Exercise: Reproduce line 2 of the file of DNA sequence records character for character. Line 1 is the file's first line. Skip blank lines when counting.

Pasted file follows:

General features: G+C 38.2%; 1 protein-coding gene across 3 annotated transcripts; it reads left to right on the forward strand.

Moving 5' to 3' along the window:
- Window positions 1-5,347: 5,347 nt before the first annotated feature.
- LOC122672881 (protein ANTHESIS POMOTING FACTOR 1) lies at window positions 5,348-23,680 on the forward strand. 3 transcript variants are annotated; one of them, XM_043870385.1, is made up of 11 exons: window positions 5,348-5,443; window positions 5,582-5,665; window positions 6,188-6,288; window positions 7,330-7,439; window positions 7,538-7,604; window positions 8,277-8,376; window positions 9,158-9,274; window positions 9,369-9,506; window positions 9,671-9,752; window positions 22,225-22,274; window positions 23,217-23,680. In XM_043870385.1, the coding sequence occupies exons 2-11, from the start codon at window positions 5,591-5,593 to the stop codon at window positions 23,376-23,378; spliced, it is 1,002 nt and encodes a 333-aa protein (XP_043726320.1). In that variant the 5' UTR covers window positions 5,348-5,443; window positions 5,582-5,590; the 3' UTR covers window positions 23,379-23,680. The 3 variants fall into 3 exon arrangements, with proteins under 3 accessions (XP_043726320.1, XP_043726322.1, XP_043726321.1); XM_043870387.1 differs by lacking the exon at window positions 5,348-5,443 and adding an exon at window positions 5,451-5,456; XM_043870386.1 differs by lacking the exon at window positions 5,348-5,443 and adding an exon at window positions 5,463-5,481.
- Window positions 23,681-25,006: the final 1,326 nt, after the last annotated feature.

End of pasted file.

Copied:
Moving 5' to 3' along the window: